How can we predict that a customer will buy soon (or not)?


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Churn prediction and likelihood to purchase are key to success to grow a business. But how to predict when a customer will purchase for the next time at your shop? How can one foresee which customer will buy in the next few days or not? This is part of our ultimate guide regarding the customer lifecycle.

Before reading this post, why don't you have a look at our product page - we have a module allowing our customers to predict likelihood to purchase.

Why predicting future sales is important for your business

Engaged customers drive value

Acquiring and activating a customer costs a lot of money. You need to target them, invest a lot of money on online and offline advertising, build your brand, send consistent communication messages accross multiple channels and keep repeating these actions, before finally a customer decides to go ahead and make his first purchase at your shop. Before this first sales to happen, you had to invest quite a lot of money. Keeping alive a customer and engaging him is a key component to actually grow your business and actually capitalize on past marketing efforts.

Repeat purchases will increase your ROI. When the customer started to buy at your shop, it's a first win, since the customer starts to engage with you and to trust the ability of your company to fullfill their needs. Subsequent purchases might be mechanically cheaper for you as you already have the customer's email address and contact details to reach out directly. You will spare search engine acquisition costs, retargeting money and avoid doing cold calls.

Put into financial equation, the breakeven point to get amortize the cost of acquisition of a customer will come after repeated purchases:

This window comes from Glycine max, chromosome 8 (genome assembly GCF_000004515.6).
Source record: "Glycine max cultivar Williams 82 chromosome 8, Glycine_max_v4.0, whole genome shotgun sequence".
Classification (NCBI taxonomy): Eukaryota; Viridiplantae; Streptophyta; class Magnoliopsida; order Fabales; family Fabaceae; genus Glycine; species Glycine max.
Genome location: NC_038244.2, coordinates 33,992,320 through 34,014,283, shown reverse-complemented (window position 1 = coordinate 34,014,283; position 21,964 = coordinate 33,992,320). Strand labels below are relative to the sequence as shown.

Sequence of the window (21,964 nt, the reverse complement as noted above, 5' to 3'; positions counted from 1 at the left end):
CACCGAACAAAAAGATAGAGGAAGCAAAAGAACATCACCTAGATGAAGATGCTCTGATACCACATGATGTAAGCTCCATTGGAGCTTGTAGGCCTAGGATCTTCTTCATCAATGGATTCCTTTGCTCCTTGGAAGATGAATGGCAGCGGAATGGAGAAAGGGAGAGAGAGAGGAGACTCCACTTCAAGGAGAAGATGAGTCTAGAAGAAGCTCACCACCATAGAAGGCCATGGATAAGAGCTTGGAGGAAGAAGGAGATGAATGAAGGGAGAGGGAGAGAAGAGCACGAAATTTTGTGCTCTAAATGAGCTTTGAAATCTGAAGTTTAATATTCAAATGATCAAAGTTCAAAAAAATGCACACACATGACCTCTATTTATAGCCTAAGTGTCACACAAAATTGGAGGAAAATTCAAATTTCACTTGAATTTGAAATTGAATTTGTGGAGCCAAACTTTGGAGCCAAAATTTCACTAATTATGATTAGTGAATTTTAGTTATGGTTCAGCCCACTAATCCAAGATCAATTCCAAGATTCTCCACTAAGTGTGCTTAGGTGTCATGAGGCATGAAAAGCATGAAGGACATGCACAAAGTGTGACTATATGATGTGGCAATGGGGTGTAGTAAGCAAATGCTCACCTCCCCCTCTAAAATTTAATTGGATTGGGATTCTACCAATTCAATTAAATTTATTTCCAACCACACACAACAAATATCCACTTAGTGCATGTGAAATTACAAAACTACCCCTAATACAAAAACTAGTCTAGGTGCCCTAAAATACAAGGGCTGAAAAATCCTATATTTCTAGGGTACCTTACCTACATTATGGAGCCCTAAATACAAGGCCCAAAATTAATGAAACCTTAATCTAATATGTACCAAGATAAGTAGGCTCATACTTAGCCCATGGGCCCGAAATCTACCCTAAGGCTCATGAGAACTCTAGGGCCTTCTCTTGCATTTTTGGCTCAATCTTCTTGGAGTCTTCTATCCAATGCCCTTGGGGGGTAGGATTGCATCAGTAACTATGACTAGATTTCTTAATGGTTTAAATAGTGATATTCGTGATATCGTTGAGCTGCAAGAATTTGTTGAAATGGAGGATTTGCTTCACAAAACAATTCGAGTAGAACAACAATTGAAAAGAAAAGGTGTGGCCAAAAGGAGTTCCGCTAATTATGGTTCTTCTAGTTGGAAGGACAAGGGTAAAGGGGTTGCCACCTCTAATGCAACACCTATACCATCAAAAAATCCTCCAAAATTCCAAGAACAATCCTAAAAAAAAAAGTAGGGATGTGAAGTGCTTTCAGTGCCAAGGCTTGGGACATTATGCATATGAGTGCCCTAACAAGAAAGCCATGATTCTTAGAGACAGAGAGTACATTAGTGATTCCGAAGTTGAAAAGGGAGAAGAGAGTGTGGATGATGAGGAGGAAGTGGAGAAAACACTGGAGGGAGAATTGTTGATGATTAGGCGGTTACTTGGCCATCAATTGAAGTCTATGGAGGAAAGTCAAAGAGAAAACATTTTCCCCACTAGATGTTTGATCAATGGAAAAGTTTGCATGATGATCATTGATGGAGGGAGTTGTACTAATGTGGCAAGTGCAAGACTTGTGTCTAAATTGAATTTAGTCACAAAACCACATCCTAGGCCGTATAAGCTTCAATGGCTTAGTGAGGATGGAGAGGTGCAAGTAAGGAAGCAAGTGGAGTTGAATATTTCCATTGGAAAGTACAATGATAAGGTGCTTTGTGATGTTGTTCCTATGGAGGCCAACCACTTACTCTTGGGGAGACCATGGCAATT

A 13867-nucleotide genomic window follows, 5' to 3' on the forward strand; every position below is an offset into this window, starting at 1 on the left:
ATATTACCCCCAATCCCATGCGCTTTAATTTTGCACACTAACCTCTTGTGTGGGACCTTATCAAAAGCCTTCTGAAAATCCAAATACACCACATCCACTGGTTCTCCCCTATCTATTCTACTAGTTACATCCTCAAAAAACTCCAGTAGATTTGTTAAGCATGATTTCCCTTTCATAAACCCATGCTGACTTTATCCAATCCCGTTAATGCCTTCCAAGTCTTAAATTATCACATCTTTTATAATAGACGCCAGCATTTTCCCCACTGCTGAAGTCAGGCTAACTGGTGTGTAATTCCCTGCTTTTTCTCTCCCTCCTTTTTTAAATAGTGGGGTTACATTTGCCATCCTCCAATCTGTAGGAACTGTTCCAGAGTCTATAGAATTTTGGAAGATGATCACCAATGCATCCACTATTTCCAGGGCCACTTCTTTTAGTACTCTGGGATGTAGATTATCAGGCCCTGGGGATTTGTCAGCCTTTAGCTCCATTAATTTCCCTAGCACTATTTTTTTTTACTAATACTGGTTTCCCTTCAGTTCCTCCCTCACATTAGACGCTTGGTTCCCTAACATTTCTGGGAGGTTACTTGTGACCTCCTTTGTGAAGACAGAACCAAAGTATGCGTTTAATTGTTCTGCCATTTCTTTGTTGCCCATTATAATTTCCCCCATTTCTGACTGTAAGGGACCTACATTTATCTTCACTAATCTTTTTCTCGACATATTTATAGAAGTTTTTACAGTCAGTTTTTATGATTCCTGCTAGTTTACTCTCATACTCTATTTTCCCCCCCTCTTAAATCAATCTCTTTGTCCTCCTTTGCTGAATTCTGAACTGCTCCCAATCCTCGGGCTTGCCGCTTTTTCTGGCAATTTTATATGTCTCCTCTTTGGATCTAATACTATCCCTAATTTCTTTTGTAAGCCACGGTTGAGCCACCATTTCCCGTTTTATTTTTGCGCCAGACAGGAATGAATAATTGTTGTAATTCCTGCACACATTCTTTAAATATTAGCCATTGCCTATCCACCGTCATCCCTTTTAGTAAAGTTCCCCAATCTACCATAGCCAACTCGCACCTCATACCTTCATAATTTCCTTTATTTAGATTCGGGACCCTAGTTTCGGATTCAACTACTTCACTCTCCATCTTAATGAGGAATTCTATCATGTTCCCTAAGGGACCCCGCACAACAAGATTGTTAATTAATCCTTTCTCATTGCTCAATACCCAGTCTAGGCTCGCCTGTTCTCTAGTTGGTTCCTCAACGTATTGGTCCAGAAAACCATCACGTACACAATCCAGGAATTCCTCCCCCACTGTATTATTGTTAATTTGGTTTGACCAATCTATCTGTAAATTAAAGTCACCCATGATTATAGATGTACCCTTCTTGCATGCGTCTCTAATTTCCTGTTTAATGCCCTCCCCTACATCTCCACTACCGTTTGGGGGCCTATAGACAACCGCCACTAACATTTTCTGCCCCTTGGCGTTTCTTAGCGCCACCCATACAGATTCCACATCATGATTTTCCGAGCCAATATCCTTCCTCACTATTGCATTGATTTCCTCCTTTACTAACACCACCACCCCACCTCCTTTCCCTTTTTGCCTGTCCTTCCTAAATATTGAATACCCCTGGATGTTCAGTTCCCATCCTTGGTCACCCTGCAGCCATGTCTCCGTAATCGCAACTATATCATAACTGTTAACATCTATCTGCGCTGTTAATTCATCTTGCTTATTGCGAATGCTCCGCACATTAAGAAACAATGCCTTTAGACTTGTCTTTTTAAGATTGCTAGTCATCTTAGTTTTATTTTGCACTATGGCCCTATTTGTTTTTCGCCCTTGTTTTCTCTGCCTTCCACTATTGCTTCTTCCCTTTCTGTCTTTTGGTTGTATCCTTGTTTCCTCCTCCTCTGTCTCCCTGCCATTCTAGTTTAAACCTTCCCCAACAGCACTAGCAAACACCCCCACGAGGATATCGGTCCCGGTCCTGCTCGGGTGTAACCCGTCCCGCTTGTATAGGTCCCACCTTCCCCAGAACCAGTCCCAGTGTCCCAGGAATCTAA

Number of purchases needed to break-even Cost of Acquisition of one customer  = Total Cost of Acquisition of the customer / Gross Margin per Customer per purchase


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Easy to understand: the higher the gross margin per customer, the faster you'll break even your customer's cost of acquisition - which means that your need to sell your high margin products or cross-sell your products to increase the size basket. Otherwise,  you would want to maximize repeat purchase.

Predict customer churn and boost your ROI

Boost your ROI (return on investment) by predicting how likely a customer is to purchase. If you understand which customer will be likely to purchase over a certain timespan, it will allow you to push the right offer to the right customer with the right incentive and to re-engage with a customer who was about to forget about you and your company. By understanding purchasing patterns; you basically keep your customers alive. You might not re-engage them at the end of the day, as not all marketing strategies are successful, but let them know you still exist and probably convince them to make another purchase.

Marketing spendings are made more wisely and triggers cost savings. Predicting the probability of each customer to purchase next will allow to segment your customer database and address your customers with the most adapted marketing set of tools. Price reduction, couponing are indeed not ideal if the customer was already very likely to purchase at your shop. Segmenting your customers by purchase probability can prevent sales cannibalization. Marketing actions can also be undertaken to nurture other segment of customers who might need an incentive to make a repeat purchase.

Purchase and churn predictions are very actionable. As you understand, being able to predict the likelihood of a customer to purchase has immediate impact on your activity. This is not a pure "good to know" metric, but a metric you could use to help you drive your activity and guide your marketing spendings. You will get a flag in front on each customer with their likelihood to do a purchase and will be able to target them with sales and marketing actions to push your sales up.

How to calculate for a customer its probability to purchase over the next 5, 30 or 90 days

Find the pattern!

Purchase prediction is related but different to overall customer segmentation. While RFM segmentation might good when it comes to long term customer database management by sending regular newsletters, communications and engage differently depending on the customer' overall level of engagement, sometimes you might need to have a more precise measurement of the likelihood for a customer to purchase. The main difference is that purchase prediction can trigger short term actions while customer segmentation is more long term.